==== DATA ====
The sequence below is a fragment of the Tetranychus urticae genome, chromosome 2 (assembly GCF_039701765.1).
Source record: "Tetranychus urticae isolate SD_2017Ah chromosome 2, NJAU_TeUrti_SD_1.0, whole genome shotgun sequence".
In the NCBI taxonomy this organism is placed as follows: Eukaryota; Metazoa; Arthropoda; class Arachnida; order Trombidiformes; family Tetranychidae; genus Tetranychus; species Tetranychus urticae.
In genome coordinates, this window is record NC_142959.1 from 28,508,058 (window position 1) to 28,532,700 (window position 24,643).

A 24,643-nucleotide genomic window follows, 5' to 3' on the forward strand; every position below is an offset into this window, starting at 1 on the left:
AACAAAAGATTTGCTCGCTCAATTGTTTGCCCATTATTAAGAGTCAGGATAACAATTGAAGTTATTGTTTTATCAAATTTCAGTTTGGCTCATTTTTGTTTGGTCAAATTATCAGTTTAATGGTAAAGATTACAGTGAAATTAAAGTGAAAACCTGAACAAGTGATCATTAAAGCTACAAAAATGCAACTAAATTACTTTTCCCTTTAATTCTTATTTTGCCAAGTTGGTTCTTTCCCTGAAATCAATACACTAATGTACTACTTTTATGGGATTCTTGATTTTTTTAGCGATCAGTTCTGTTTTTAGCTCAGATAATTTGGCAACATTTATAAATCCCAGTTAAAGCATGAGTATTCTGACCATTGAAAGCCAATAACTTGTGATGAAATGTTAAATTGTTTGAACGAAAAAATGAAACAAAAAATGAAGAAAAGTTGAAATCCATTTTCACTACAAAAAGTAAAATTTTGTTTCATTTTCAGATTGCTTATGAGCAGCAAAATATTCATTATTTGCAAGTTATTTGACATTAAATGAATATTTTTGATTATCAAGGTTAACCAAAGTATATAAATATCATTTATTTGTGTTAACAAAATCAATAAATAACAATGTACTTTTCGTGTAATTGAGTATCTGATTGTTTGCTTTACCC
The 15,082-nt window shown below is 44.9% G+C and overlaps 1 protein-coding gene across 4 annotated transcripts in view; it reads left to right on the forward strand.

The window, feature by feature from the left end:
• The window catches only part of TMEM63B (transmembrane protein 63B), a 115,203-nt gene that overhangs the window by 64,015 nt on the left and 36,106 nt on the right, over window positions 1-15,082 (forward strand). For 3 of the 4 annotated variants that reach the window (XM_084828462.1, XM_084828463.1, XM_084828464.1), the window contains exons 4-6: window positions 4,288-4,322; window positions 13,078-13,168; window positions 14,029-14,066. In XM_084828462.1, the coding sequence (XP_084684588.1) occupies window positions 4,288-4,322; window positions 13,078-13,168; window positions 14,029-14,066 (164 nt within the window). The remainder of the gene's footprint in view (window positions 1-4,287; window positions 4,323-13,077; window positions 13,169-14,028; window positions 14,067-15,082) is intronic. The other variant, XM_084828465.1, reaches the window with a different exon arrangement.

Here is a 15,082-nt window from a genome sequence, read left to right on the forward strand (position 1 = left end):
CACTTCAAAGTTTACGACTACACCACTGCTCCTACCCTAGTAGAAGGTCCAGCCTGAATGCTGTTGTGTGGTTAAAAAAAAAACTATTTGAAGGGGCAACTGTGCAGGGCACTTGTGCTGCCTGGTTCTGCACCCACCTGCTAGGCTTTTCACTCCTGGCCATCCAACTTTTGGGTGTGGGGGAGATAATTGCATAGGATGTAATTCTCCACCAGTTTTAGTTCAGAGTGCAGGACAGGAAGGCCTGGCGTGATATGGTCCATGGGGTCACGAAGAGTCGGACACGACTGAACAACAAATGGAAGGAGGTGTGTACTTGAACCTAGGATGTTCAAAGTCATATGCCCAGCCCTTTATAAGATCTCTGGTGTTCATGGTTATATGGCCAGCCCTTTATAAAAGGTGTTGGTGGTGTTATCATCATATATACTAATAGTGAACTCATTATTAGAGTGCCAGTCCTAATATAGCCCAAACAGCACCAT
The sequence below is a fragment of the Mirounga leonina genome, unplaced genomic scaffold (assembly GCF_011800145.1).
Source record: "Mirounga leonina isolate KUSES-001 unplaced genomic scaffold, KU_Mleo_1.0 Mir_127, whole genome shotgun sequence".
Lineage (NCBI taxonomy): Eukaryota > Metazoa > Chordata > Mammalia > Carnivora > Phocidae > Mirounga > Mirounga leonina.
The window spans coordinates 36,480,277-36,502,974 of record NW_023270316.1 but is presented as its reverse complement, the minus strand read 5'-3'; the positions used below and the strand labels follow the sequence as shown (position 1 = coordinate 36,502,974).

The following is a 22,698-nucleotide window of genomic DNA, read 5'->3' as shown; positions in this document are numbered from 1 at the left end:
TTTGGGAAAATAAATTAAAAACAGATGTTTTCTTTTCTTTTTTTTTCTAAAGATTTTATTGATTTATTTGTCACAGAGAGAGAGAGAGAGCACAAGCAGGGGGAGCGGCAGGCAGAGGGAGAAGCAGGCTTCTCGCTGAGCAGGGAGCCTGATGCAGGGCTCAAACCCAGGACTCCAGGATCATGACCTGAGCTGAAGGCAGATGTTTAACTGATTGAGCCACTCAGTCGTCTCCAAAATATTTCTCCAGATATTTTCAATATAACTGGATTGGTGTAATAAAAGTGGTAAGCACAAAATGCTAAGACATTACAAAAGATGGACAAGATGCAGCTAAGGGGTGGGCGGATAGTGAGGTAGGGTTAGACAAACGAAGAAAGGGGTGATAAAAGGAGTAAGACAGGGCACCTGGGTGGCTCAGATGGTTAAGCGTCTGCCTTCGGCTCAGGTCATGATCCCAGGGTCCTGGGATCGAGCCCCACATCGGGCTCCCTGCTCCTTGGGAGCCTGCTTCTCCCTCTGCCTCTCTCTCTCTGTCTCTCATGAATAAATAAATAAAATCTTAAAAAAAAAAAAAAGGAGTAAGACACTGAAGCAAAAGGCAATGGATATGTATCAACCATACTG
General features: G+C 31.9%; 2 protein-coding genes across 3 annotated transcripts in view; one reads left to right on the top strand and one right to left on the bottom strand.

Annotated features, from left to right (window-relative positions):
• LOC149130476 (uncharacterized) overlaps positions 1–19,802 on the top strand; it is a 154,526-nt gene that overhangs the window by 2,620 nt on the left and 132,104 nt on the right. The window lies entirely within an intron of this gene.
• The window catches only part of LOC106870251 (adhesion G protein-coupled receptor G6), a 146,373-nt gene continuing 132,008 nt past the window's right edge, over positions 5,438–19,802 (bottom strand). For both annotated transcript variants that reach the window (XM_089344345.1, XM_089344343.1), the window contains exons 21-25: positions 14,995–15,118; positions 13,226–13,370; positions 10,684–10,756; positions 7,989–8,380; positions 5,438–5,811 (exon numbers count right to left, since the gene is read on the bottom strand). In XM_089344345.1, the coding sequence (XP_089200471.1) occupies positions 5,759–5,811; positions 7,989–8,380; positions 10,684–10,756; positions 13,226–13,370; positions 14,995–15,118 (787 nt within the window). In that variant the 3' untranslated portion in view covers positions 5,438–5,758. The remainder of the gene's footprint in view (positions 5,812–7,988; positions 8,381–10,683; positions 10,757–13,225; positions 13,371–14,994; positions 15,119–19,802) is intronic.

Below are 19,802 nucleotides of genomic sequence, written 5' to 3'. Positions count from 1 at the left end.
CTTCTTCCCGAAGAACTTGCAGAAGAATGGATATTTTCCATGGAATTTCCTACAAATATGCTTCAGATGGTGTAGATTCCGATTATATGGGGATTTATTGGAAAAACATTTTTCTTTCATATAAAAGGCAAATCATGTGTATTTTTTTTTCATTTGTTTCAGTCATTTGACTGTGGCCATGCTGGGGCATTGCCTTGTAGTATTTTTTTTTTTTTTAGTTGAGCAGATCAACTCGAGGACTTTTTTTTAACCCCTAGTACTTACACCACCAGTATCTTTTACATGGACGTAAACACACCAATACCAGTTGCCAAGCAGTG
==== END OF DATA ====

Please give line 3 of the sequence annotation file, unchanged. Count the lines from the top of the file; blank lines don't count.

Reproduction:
In the NCBI taxonomy this organism is placed as follows: Eukaryota; Metazoa; Arthropoda; class Arachnida; order Trombidiformes; family Tetranychidae; genus Tetranychus; species Tetranychus urticae.